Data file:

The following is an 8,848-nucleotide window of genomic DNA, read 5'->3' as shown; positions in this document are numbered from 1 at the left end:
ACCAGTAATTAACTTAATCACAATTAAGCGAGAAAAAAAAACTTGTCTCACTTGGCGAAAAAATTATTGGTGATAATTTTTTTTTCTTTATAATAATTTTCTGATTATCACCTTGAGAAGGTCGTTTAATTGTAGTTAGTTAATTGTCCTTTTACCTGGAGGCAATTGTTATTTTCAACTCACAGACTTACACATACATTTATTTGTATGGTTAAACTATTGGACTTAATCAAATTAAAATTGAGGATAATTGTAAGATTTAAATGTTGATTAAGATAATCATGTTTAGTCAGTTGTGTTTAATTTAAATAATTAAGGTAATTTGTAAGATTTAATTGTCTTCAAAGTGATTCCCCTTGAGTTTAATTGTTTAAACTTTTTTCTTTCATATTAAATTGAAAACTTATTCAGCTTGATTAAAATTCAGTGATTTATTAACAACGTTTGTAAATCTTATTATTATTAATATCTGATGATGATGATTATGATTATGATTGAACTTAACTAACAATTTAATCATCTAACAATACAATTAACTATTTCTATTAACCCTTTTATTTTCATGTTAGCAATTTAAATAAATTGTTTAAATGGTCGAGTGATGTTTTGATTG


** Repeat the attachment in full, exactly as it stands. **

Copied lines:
The following is an 8,848-nucleotide window of genomic DNA, read 5'->3' as shown; positions in this document are numbered from 1 at the left end:
ACCAGTAATTAACTTAATCACAATTAAGCGAGAAAAAAAAACTTGTCTCACTTGGCGAAAAAATTATTGGTGATAATTTTTTTTTCTTTATAATAATTTTCTGATTATCACCTTGAGAAGGTCGTTTAATTGTAGTTAGTTAATTGTCCTTTTACCTGGAGGCAATTGTTATTTTCAACTCACAGACTTACACATACATTTATTTGTATGGTTAAACTATTGGACTTAATCAAATTAAAATTGAGGATAATTGTAAGATTTAAATGTTGATTAAGATAATCATGTTTAGTCAGTTGTGTTTAATTTAAATAATTAAGGTAATTTGTAAGATTTAATTGTCTTCAAAGTGATTCCCCTTGAGTTTAATTGTTTAAACTTTTTTCTTTCATATTAAATTGAAAACTTATTCAGCTTGATTAAAATTCAGTGATTTATTAACAACGTTTGTAAATCTTATTATTATTAATATCTGATGATGATGATTATGATTATGATTGAACTTAACTAACAATTTAATCATCTAACAATACAATTAACTATTTCTATTAACCCTTTTATTTTCATGTTAGCAATTTAAATAAATTGTTTAAATGGTCGAGTGATGTTTTGATTG